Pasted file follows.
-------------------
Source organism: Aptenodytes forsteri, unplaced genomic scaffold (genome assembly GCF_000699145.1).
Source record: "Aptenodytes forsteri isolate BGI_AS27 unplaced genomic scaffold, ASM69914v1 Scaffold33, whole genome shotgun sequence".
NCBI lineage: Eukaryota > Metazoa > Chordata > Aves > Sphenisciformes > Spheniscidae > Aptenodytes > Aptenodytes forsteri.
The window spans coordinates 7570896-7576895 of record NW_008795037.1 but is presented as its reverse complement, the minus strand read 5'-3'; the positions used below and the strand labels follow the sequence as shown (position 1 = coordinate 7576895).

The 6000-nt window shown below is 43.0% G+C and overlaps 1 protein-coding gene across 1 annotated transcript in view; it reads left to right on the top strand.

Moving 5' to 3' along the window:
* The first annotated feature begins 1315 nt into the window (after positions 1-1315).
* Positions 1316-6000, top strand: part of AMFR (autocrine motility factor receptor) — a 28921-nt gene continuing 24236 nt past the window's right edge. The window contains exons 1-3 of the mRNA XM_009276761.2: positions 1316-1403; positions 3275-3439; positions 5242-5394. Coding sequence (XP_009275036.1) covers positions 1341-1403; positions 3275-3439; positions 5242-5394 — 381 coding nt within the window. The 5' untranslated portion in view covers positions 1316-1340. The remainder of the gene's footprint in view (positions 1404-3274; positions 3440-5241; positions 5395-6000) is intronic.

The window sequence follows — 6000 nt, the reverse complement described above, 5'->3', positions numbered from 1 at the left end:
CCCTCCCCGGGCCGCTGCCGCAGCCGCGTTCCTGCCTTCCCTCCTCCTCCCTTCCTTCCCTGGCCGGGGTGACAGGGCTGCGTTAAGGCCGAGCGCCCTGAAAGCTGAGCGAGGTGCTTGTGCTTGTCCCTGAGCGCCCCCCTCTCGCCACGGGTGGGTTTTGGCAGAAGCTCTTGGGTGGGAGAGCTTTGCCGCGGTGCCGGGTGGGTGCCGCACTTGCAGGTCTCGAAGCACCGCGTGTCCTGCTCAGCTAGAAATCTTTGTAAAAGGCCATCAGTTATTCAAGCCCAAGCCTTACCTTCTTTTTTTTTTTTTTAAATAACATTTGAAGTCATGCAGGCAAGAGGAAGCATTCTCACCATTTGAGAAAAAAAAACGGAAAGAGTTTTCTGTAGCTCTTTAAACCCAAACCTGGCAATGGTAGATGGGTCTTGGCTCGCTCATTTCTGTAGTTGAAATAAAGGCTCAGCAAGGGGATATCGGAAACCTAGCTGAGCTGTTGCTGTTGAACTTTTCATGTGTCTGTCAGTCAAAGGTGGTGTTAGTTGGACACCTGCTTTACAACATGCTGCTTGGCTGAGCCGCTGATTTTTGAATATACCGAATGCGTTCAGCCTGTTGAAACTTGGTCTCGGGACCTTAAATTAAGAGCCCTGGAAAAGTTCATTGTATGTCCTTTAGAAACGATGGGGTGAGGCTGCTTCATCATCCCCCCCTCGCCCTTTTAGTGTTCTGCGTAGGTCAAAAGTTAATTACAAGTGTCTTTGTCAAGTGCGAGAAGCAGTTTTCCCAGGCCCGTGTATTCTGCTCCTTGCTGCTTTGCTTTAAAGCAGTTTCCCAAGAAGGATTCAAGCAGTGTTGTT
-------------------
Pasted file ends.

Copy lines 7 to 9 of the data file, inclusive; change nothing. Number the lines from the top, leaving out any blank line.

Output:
* The first annotated feature begins 1315 nt into the window (after positions 1-1315).
* Positions 1316-6000, top strand: part of AMFR (autocrine motility factor receptor) — a 28921-nt gene continuing 24236 nt past the window's right edge. The window contains exons 1-3 of the mRNA XM_009276761.2: positions 1316-1403; positions 3275-3439; positions 5242-5394. Coding sequence (XP_009275036.1) covers positions 1341-1403; positions 3275-3439; positions 5242-5394 — 381 coding nt within the window. The 5' untranslated portion in view covers positions 1316-1340. The remainder of the gene's footprint in view (positions 1404-3274; positions 3440-5241; positions 5395-6000) is intronic.

The window sequence follows — 6000 nt, the reverse complement described above, 5'->3', positions numbered from 1 at the left end: